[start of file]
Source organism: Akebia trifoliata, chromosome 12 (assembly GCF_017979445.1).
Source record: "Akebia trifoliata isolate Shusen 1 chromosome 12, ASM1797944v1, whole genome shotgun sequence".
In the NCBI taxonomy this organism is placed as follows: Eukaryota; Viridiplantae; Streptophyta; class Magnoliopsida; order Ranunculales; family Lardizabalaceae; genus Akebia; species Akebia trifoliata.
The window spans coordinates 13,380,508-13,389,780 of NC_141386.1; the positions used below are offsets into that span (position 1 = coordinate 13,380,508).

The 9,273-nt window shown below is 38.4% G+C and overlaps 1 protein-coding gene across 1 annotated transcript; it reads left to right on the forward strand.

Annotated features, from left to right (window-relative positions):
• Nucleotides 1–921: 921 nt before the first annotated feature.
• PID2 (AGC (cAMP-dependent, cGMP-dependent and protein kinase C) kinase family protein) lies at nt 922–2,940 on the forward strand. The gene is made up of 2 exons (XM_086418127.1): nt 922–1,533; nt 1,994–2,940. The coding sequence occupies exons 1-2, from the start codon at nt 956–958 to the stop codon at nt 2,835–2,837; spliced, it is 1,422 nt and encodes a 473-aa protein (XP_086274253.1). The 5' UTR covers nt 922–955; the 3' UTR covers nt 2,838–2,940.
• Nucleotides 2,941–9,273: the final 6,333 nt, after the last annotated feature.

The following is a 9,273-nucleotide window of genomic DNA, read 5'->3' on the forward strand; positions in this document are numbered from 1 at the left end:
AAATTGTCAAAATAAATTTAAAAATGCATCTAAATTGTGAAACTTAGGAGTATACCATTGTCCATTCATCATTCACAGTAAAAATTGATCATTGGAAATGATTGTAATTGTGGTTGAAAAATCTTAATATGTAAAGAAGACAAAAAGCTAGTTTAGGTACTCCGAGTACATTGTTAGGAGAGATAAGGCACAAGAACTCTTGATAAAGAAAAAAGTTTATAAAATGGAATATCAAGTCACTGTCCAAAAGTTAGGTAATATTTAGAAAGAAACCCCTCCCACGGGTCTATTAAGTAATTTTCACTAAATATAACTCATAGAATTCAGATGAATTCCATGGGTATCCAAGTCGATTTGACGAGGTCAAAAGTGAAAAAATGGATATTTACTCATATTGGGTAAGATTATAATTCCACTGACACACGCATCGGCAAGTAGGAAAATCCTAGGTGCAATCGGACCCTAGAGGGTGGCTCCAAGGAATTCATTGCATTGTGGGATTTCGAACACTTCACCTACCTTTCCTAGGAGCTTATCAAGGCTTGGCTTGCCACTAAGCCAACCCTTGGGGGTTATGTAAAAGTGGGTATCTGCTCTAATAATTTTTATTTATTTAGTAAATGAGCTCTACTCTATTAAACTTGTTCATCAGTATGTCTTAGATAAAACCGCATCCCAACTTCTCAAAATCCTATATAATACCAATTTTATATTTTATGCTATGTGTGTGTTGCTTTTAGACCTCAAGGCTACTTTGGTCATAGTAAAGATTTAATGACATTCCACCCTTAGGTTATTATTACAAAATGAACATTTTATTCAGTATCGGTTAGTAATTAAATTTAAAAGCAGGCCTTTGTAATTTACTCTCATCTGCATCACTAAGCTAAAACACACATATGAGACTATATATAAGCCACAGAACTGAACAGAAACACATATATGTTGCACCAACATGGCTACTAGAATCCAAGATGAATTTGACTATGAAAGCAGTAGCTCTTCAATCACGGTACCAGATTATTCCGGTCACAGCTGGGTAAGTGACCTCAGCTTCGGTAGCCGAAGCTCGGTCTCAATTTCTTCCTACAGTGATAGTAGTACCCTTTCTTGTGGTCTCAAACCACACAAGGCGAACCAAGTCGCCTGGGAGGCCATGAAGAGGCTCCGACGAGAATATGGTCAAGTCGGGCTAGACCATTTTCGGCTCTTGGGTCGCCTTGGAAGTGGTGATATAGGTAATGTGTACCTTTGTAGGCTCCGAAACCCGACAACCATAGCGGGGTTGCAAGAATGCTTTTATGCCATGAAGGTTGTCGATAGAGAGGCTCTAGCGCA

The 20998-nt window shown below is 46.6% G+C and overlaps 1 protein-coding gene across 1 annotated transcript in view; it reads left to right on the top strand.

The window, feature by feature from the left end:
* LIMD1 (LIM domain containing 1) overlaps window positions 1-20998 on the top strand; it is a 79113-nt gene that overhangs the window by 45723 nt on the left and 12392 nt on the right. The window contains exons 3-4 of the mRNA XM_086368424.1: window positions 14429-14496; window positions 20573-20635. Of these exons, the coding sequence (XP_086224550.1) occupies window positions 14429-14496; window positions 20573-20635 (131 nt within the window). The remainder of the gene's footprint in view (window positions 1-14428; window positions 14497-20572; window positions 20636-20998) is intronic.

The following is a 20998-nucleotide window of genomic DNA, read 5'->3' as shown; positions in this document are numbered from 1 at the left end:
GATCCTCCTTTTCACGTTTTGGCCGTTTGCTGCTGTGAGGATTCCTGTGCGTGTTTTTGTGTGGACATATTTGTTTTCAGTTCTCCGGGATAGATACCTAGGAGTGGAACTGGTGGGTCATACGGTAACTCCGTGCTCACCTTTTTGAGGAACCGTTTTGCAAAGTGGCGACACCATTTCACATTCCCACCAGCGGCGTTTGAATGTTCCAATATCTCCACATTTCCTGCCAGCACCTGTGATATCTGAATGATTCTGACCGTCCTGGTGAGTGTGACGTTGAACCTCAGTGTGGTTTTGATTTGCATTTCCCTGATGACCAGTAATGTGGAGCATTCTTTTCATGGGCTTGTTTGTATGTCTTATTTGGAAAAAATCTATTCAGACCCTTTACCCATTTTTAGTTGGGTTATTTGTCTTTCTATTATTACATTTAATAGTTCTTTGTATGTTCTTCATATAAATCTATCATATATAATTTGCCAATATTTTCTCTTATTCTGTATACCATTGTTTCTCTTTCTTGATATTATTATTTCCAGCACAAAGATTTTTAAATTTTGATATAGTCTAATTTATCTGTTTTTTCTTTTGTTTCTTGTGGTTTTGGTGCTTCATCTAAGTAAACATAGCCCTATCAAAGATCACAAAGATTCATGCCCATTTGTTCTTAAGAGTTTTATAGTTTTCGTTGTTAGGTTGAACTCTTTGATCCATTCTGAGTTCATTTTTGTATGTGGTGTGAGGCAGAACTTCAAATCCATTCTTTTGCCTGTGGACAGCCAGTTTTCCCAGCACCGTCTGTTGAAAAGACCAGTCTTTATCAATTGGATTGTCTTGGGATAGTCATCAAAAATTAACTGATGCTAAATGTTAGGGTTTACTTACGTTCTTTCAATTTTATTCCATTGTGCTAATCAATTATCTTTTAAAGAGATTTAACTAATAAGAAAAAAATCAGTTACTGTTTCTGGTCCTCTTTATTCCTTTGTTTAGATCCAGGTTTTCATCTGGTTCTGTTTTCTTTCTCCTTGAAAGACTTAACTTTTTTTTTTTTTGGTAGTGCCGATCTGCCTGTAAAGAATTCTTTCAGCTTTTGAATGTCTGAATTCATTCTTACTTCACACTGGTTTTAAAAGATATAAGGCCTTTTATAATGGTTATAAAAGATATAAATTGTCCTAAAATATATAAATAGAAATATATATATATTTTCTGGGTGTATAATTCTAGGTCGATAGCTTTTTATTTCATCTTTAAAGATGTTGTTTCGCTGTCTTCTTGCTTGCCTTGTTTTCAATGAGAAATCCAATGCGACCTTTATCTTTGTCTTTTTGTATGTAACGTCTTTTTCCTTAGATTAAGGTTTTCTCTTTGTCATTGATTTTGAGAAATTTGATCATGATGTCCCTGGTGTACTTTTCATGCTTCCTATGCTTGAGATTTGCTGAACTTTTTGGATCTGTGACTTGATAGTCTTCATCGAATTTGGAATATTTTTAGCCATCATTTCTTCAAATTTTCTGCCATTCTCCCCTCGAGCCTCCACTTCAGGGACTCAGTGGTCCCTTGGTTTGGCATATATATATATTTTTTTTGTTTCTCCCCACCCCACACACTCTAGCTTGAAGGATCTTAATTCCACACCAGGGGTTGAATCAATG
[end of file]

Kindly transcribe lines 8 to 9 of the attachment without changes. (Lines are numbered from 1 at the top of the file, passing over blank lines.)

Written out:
• PID2 (AGC (cAMP-dependent, cGMP-dependent and protein kinase C) kinase family protein) lies at nt 922–2,940 on the forward strand. The gene is made up of 2 exons (XM_086418127.1): nt 922–1,533; nt 1,994–2,940. The coding sequence occupies exons 1-2, from the start codon at nt 956–958 to the stop codon at nt 2,835–2,837; spliced, it is 1,422 nt and encodes a 473-aa protein (XP_086274253.1). The 5' UTR covers nt 922–955; the 3' UTR covers nt 2,838–2,940.
• Nucleotides 2,941–9,273: the final 6,333 nt, after the last annotated feature.